They are both big, handsome, hawk-nosed men. They enjoy strong drink and pretty women. They trade favors and share jokes. Gőth isn’t a bad man, Schindler tries to argue once, vainly. It’s just this stupid war, he insists. It “brings out the worst” in people.
And that is perhaps the most devastating message of “Schindler’s List” – how close we are, all of us, to being evil, or at least to excusing it. How little it takes to sway us, either way.
It’s sadly, a message that needs repeating today.
Recently we’ve seen young, clean-cut men shouting Nazi slogans in Virginia. A bloody massacre in a Pittsburgh synagogue. A Jewish professor’s office at Columbia University vandalized with swastikas and slurs. Similar graffiti turning up in California and New Jersey.
Bigotry is on the rise.
And yet Hollywood movies have rarely risen up and truly confronted it.
Although “Schindler’s List” is an undisputed classic, it unconsciously incorporated some of the industry’s oldest approaches to telling a story about bigotry — and the very fact that the film succeeded, so brilliantly, has only encouraged far less gifted filmmakers to continue to copy them, awkwardly.
The cinematic rules are simple, and safe. The tales are told, not from the point of view of the victimized minority, but of someone not like them – someone like “us.” A privileged member of the majority, our hero grows righteously appalled at the injustice around him, and becomes the unexpected savior of a powerless, persecuted people.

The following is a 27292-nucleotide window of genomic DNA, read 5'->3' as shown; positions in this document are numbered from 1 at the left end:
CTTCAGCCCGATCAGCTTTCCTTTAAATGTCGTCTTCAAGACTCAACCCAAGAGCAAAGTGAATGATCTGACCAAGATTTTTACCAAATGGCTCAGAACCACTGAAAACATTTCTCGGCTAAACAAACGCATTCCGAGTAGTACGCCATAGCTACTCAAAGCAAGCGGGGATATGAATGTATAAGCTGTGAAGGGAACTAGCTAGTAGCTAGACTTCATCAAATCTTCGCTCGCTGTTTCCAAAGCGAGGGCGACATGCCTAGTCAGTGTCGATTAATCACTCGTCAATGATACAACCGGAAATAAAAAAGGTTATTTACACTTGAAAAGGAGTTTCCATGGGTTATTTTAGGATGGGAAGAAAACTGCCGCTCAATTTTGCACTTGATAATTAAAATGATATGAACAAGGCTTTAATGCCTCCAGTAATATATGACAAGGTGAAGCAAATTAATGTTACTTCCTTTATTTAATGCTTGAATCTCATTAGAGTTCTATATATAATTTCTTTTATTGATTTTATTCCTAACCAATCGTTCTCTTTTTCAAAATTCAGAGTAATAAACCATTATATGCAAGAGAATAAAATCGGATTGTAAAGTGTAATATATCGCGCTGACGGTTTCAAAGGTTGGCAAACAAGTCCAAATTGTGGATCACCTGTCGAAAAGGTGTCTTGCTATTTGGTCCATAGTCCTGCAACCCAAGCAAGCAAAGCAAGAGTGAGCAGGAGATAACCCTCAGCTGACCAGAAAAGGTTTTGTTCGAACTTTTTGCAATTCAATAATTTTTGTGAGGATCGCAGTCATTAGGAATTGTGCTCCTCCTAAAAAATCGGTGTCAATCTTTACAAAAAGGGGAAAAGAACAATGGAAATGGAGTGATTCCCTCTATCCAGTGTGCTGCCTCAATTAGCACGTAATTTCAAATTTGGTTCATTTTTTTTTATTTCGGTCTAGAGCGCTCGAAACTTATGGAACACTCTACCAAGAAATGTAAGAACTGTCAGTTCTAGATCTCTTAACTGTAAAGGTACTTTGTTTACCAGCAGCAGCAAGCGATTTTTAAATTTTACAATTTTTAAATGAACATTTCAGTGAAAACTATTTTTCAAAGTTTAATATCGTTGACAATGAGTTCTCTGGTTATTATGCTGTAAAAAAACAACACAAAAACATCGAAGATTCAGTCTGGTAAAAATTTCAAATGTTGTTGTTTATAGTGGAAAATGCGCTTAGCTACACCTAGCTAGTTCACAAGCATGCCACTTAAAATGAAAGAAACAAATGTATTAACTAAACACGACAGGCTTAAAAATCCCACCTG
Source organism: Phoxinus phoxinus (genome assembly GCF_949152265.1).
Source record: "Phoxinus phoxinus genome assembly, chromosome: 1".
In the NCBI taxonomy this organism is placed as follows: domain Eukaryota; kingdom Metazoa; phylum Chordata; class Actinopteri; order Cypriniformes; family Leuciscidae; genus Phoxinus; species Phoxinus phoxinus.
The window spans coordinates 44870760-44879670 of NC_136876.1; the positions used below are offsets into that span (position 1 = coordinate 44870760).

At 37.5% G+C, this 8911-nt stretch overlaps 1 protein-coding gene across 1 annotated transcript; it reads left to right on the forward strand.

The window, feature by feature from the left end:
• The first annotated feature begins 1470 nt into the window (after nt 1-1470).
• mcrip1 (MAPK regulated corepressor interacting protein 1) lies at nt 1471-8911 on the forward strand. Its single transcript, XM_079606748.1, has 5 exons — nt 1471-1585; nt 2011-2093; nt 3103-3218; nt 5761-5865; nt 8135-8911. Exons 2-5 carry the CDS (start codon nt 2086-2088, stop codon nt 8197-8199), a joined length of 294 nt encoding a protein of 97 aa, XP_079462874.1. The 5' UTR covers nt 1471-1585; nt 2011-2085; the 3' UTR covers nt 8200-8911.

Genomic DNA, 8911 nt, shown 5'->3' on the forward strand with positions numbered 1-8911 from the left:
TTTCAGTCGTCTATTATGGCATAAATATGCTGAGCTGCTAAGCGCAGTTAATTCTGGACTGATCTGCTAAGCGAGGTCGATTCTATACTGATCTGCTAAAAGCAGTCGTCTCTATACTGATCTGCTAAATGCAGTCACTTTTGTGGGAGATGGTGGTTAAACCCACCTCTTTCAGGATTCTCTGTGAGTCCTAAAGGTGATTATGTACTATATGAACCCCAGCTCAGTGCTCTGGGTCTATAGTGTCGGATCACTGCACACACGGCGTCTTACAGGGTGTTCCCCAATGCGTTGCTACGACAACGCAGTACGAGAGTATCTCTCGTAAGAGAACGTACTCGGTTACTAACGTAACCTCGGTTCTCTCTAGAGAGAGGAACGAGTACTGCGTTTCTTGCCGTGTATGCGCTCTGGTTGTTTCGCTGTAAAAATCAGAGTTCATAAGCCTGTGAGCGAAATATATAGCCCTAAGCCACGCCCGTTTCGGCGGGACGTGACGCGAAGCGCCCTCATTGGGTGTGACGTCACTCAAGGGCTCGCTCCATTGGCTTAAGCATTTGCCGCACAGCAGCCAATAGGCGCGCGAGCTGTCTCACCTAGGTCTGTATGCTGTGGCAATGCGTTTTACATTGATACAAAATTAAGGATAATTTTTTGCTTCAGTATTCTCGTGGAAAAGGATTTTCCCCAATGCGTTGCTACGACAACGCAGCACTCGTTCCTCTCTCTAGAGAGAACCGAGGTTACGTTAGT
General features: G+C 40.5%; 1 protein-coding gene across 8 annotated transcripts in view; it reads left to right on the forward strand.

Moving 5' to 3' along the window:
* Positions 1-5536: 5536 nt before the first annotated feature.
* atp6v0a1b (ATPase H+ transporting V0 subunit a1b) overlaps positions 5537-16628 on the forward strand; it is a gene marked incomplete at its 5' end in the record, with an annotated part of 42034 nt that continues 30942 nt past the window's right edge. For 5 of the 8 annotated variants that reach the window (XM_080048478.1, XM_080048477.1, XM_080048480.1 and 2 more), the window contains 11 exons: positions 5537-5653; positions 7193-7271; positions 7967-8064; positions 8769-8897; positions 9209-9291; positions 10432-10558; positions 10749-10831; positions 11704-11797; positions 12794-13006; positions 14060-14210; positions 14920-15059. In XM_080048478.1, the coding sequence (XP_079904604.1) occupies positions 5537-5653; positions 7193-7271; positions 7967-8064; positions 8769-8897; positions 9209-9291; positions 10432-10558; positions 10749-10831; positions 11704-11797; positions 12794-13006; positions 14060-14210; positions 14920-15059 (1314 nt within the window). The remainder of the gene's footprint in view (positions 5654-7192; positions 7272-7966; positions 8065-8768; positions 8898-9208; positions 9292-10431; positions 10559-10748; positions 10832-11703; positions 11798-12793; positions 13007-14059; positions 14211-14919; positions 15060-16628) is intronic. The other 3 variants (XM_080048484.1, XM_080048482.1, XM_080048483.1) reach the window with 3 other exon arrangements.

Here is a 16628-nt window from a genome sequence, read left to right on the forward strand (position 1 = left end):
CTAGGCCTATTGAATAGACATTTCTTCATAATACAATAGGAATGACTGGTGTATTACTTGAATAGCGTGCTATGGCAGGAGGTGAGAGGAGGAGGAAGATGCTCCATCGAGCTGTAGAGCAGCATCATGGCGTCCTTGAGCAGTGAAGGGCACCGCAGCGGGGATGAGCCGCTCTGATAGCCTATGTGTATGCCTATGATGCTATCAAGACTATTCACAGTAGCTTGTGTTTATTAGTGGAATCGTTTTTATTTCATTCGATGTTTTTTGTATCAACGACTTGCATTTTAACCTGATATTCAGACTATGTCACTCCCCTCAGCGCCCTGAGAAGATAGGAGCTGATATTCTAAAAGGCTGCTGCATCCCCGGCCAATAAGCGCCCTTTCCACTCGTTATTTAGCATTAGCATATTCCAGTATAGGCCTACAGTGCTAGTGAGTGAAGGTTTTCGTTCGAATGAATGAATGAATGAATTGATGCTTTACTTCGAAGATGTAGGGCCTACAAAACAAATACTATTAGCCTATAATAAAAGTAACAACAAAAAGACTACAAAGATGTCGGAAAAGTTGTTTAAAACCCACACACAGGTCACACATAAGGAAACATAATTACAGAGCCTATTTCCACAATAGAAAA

There’s nothing inherently wrong in that story; it is, in fact, Schindler’s own, and the basis of the novel, “Schindler’s Ark,” that the screenwriter worked from.
But what if this tale had been told, not from Schindler’s point of view, but from that of Itzhak Stern, the Jewish accountant who actually devised the plan to save the Jews? What if Spielberg had decided to make a movie, not about the destruction of the Kraków ghetto, but about the defense of the Warsaw one, in which Jews rose up and waged war against their oppressors?
It would be a different movie, to be sure, but perhaps an even more inspiring one.
Since the success of “Schindler’s,” films about bigotry and genocide almost invariably copy its structure. Only a few movies – 2008’s “Defiance,” about the Jewish partisans of World War II, 2016’s “The Birth of a Nation,” about Nat Turner’s 19th-century slave rebellion – show an oppressed people fighting back. Most prefer, again, to see them only as victims – pained, patient, passive – waiting for help.